LINGUIST List 29.3768

Mon Oct 01 2018

Calls: Language Acquisition, Linguistic Theories, Phonology/Norway

Editor for this issue: Everett Green <everettlinguistlist.org>


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Date: 27-Sep-2018
From: Jozina Vander Klok <j.v.klokiln.uio.no>
Subject: Strategies in Acquisition of Signed & Spoken Phonology
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Full Title: Strategies in Acquisition of Signed & Spoken Phonology

Date: 07-May-2019 - 07-May-2019
Location: Oslo, Norway
Contact Person: Andrew Nevins
Meeting Email: < click here to access email >
Web Site: https://glowlinguistics.org/42/workshops/workshop-2-rules-and-learning-strategies-in-the-acquisition-of-signed-and-spoken-phonologies/

Linguistic Field(s): Language Acquisition; Linguistic Theories; Phonology

Call Deadline: 02-Nov-2018

Meeting Description:

(Session of Generative Linguistics in the Old World 42)

The principle behind phonological computation in spoken language is the same as phonological computation in signed language: Small, meaningless units combine and make meaningful words. Crucially, this computation occurs spontaneously and independently in both signed and spoken language (Berent 2013). In recent years, research on the acquisition of phonology has opened up new avenues for understanding how such a system can arise. Moreton, Pater, & Pertsova (2015) argue that phonological and visual learning problems are solved in analogous ways, and that the same cognitive processes are available to both types of learning. Much of our knowledge about how phonology is acquired by infants comes from experimental work. Cristia (2018) analyses this research and challenges many of the conclusions of previous work on this area, which means that our understanding of phonological acquisition has to be reevaluated.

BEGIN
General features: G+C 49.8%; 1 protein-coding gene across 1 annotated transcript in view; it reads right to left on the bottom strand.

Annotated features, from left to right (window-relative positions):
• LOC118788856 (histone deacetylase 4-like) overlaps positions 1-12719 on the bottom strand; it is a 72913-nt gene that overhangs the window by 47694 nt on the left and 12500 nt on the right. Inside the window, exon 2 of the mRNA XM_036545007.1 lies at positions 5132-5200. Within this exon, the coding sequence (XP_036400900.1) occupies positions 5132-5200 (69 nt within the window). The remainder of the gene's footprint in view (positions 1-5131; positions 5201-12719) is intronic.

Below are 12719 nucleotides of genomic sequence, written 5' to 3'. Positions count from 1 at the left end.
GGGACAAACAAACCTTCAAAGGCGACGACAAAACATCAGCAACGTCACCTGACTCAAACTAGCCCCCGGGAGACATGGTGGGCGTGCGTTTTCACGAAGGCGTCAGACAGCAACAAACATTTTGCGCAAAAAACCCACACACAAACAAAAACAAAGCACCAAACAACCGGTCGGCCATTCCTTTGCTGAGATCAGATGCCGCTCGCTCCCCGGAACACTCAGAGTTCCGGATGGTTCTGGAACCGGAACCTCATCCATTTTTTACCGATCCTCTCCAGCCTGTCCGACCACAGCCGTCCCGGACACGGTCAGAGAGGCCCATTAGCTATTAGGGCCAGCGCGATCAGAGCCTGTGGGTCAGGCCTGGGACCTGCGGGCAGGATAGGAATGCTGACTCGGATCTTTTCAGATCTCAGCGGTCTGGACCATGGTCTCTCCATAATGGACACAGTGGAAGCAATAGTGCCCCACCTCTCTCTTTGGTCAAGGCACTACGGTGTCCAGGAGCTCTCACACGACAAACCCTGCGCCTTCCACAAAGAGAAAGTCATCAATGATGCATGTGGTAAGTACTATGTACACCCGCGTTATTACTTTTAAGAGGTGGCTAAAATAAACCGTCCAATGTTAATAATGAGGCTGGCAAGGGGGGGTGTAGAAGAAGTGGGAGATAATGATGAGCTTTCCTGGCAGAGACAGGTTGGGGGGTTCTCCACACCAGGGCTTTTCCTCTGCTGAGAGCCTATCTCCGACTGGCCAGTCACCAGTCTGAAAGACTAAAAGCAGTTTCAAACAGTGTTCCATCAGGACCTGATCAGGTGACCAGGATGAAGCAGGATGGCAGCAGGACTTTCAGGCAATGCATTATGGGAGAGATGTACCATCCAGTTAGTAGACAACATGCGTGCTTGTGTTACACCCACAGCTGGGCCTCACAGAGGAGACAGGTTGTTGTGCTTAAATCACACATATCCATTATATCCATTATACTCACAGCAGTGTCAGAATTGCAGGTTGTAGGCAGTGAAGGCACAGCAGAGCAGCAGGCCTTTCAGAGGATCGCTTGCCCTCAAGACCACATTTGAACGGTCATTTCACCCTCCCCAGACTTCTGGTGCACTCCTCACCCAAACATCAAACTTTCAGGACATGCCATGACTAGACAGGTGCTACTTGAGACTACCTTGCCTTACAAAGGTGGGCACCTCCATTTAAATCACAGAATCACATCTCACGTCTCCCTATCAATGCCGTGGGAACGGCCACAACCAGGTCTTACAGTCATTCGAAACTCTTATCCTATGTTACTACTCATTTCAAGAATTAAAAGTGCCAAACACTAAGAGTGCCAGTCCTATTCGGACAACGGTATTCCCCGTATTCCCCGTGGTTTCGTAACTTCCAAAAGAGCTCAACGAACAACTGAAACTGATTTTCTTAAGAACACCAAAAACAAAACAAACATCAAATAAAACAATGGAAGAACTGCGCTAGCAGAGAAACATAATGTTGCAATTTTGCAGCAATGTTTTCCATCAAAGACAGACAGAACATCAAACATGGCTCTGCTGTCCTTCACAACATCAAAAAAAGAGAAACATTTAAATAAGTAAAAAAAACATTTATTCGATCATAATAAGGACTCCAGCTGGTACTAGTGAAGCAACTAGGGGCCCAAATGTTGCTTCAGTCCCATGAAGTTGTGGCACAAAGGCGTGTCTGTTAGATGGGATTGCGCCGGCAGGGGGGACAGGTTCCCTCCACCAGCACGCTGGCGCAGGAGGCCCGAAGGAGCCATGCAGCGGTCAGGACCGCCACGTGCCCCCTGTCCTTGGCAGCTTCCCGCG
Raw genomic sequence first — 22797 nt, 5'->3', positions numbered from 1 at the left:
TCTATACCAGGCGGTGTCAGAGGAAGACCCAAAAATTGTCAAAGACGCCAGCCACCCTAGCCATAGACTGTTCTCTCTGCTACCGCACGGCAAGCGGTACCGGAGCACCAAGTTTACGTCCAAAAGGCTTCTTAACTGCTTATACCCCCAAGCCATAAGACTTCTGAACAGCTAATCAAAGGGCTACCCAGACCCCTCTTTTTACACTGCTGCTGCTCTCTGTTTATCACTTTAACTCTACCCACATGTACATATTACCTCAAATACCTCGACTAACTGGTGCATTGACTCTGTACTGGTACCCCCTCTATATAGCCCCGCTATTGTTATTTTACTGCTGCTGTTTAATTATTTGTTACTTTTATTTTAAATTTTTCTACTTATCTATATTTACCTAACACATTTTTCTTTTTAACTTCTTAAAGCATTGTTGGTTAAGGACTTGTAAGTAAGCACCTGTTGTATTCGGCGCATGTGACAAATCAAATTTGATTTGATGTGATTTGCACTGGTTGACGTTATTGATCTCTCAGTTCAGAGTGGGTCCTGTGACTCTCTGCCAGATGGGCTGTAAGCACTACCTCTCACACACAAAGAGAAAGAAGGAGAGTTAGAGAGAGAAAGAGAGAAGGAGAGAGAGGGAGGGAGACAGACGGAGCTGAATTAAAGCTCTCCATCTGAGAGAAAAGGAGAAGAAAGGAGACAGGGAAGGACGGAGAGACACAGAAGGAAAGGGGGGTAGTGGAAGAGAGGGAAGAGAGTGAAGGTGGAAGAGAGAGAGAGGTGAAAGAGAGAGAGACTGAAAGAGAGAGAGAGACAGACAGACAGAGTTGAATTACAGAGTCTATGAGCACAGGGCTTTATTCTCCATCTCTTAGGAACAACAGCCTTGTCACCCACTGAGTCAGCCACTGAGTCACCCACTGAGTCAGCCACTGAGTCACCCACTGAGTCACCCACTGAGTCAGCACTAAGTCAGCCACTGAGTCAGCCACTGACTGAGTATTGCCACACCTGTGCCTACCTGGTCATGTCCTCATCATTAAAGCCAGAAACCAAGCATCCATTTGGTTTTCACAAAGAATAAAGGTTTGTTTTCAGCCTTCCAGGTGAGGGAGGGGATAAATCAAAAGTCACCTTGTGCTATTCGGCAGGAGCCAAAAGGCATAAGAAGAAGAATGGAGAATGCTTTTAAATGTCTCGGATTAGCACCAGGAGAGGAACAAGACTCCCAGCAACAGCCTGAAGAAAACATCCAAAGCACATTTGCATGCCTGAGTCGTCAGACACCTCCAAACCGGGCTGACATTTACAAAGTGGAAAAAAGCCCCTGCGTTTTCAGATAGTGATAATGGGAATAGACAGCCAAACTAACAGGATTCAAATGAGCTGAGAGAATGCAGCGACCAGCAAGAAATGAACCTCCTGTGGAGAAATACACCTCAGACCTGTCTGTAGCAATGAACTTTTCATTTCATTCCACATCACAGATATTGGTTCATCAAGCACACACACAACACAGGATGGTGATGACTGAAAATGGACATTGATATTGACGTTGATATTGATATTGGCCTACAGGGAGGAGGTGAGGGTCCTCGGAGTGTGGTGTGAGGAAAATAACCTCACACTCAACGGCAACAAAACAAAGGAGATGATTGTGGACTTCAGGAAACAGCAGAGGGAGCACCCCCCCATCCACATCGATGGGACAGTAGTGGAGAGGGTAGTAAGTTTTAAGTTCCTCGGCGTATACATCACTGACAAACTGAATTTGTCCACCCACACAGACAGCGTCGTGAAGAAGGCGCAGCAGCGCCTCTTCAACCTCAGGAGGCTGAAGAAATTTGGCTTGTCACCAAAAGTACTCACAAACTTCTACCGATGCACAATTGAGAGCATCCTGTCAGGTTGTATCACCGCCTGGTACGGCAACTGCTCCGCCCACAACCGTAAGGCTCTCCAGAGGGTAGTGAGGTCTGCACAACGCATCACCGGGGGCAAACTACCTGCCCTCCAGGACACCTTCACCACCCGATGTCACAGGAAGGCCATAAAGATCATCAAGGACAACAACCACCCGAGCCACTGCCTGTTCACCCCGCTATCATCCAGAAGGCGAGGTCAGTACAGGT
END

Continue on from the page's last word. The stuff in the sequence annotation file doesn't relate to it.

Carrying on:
Understanding how phonology is learned provides new insight into how different modalities of language can behave in similar ways, and understanding the relationship between signed and spoken language phonology can shed light on the interaction of different cognitive domains (such as visual and auditory perception). Such research also aids in deciding which formal mechanisms are required to compute phonological symbols. The aim of the workshop is to bring together researchers on phonological acquisition, sign-language phonology and phonological learning in general.

Co-organizers:

- Julian K. Lysvik (University of Oslo)
- Andrew Nevins (UCL)

Invited speakers:

- Diane Brentari (University of Chicago)
- Bill Idsardi (University of Maryland)
- Dinah Baer-Henney (Universität Düsseldorf)

2nd Call for Papers:

Suggested topics include (but are not limited to):

- phonological learning
- acquisition of phonology
- sign-language phonology
- phonology and cognition
- perception/production
- cognition

Please submit abstracts via EasyChair at https://easychair.org/conferences/?conf=glow42
no later than November 2, 2018 (midnight UTC).

Guidelines for abstracts can be found at https://glowlinguistics.org/42/call-for-papers/




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